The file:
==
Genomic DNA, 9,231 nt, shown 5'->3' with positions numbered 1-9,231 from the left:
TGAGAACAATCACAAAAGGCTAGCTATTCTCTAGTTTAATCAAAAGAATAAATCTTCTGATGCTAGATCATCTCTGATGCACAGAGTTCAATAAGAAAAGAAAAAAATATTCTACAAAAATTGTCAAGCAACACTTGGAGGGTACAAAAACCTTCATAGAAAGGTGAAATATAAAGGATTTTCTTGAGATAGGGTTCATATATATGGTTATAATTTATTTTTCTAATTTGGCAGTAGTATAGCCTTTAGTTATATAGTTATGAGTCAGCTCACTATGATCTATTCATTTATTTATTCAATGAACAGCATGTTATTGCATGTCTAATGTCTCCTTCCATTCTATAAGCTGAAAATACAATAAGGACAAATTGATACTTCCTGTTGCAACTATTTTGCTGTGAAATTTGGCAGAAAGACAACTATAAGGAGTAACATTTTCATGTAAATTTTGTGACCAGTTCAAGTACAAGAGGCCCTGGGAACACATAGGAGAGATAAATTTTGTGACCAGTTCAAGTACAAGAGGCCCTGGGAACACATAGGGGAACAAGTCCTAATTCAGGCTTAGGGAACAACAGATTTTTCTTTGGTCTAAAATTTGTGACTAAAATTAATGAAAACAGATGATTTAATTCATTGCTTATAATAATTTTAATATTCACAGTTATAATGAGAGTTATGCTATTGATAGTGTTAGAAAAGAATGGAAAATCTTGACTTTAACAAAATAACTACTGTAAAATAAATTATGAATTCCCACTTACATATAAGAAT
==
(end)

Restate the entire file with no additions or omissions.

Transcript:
Genomic DNA, 9,231 nt, shown 5'->3' with positions numbered 1-9,231 from the left:
TGAGAACAATCACAAAAGGCTAGCTATTCTCTAGTTTAATCAAAAGAATAAATCTTCTGATGCTAGATCATCTCTGATGCACAGAGTTCAATAAGAAAAGAAAAAAATATTCTACAAAAATTGTCAAGCAACACTTGGAGGGTACAAAAACCTTCATAGAAAGGTGAAATATAAAGGATTTTCTTGAGATAGGGTTCATATATATGGTTATAATTTATTTTTCTAATTTGGCAGTAGTATAGCCTTTAGTTATATAGTTATGAGTCAGCTCACTATGATCTATTCATTTATTTATTCAATGAACAGCATGTTATTGCATGTCTAATGTCTCCTTCCATTCTATAAGCTGAAAATACAATAAGGACAAATTGATACTTCCTGTTGCAACTATTTTGCTGTGAAATTTGGCAGAAAGACAACTATAAGGAGTAACATTTTCATGTAAATTTTGTGACCAGTTCAAGTACAAGAGGCCCTGGGAACACATAGGAGAGATAAATTTTGTGACCAGTTCAAGTACAAGAGGCCCTGGGAACACATAGGGGAACAAGTCCTAATTCAGGCTTAGGGAACAACAGATTTTTCTTTGGTCTAAAATTTGTGACTAAAATTAATGAAAACAGATGATTTAATTCATTGCTTATAATAATTTTAATATTCACAGTTATAATGAGAGTTATGCTATTGATAGTGTTAGAAAAGAATGGAAAATCTTGACTTTAACAAAATAACTACTGTAAAATAAATTATGAATTCCCACTTACATATAAGAAT